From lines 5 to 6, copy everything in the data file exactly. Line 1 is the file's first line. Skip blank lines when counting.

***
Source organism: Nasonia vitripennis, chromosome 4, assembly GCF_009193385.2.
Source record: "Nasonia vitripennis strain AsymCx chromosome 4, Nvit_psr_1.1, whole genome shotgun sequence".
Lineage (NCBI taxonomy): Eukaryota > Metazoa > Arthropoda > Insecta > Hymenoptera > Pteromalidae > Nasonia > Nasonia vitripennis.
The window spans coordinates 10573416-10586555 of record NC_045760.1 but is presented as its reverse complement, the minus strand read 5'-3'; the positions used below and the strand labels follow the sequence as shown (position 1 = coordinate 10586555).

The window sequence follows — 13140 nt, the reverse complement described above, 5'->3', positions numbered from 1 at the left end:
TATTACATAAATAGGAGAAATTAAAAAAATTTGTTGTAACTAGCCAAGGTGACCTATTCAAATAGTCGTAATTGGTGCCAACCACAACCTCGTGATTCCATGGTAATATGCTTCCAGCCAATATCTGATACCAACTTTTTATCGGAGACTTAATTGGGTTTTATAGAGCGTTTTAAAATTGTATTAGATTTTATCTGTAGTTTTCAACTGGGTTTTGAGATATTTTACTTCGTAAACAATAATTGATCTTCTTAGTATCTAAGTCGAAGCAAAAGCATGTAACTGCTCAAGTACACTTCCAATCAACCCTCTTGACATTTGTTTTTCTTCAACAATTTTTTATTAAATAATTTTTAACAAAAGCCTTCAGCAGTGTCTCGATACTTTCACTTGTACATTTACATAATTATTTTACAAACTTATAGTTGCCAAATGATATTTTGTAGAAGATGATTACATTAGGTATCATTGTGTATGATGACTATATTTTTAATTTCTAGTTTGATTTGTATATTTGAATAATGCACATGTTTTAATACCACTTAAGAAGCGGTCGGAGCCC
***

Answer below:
The window sequence follows — 13140 nt, the reverse complement described above, 5'->3', positions numbered from 1 at the left end:
TATTACATAAATAGGAGAAATTAAAAAAATTTGTTGTAACTAGCCAAGGTGACCTATTCAAATAGTCGTAATTGGTGCCAACCACAACCTCGTGATTCCATGGTAATATGCTTCCAGCCAATATCTGATACCAACTTTTTATCGGAGACTTAATTGGGTTTTATAGAGCGTTTTAAAATTGTATTAGATTTTATCTGTAGTTTTCAACTGGGTTTTGAGATATTTTACTTCGTAAACAATAATTGATCTTCTTAGTATCTAAGTCGAAGCAAAAGCATGTAACTGCTCAAGTACACTTCCAATCAACCCTCTTGACATTTGTTTTTCTTCAACAATTTTTTATTAAATAATTTTTAACAAAAGCCTTCAGCAGTGTCTCGATACTTTCACTTGTACATTTACATAATTATTTTACAAACTTATAGTTGCCAAATGATATTTTGTAGAAGATGATTACATTAGGTATCATTGTGTATGATGACTATATTTTTAATTTCTAGTTTGATTTGTATATTTGAATAATGCACATGTTTTAATACCACTTAAGAAGCGGTCGGAGCCC